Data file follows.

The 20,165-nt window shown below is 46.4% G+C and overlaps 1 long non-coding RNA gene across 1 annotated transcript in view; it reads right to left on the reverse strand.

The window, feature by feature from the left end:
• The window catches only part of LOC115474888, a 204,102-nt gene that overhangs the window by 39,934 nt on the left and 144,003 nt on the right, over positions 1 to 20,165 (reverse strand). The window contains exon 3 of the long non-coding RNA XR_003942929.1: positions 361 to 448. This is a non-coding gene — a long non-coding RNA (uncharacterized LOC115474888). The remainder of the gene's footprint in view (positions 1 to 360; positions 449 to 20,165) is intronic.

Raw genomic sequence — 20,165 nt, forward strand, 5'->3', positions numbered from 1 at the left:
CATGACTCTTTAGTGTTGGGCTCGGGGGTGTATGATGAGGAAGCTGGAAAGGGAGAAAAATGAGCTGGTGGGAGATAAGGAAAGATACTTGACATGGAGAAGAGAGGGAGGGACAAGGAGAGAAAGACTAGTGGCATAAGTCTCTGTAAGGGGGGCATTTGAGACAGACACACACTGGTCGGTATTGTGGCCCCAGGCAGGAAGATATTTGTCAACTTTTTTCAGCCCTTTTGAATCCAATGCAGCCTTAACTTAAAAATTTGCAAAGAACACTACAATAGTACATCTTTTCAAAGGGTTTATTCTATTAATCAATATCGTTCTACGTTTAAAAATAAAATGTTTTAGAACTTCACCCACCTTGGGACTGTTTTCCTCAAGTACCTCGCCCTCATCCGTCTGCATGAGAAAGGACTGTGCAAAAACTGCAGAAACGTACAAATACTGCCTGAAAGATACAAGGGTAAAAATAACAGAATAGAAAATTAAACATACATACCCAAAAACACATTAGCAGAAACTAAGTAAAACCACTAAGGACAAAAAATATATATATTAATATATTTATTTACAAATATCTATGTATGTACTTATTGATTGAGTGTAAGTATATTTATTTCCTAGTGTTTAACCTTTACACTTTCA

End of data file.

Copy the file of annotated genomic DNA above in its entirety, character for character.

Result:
The 20,165-nt window shown below is 46.4% G+C and overlaps 1 long non-coding RNA gene across 1 annotated transcript in view; it reads right to left on the reverse strand.

The window, feature by feature from the left end:
• The window catches only part of LOC115474888, a 204,102-nt gene that overhangs the window by 39,934 nt on the left and 144,003 nt on the right, over positions 1 to 20,165 (reverse strand). The window contains exon 3 of the long non-coding RNA XR_003942929.1: positions 361 to 448. This is a non-coding gene — a long non-coding RNA (uncharacterized LOC115474888). The remainder of the gene's footprint in view (positions 1 to 360; positions 449 to 20,165) is intronic.

Raw genomic sequence — 20,165 nt, forward strand, 5'->3', positions numbered from 1 at the left:
CATGACTCTTTAGTGTTGGGCTCGGGGGTGTATGATGAGGAAGCTGGAAAGGGAGAAAAATGAGCTGGTGGGAGATAAGGAAAGATACTTGACATGGAGAAGAGAGGGAGGGACAAGGAGAGAAAGACTAGTGGCATAAGTCTCTGTAAGGGGGGCATTTGAGACAGACACACACTGGTCGGTATTGTGGCCCCAGGCAGGAAGATATTTGTCAACTTTTTTCAGCCCTTTTGAATCCAATGCAGCCTTAACTTAAAAATTTGCAAAGAACACTACAATAGTACATCTTTTCAAAGGGTTTATTCTATTAATCAATATCGTTCTACGTTTAAAAATAAAATGTTTTAGAACTTCACCCACCTTGGGACTGTTTTCCTCAAGTACCTCGCCCTCATCCGTCTGCATGAGAAAGGACTGTGCAAAAACTGCAGAAACGTACAAATACTGCCTGAAAGATACAAGGGTAAAAATAACAGAATAGAAAATTAAACATACATACCCAAAAACACATTAGCAGAAACTAAGTAAAACCACTAAGGACAAAAAATATATATATTAATATATTTATTTACAAATATCTATGTATGTACTTATTGATTGAGTGTAAGTATATTTATTTCCTAGTGTTTAACCTTTACACTTTCA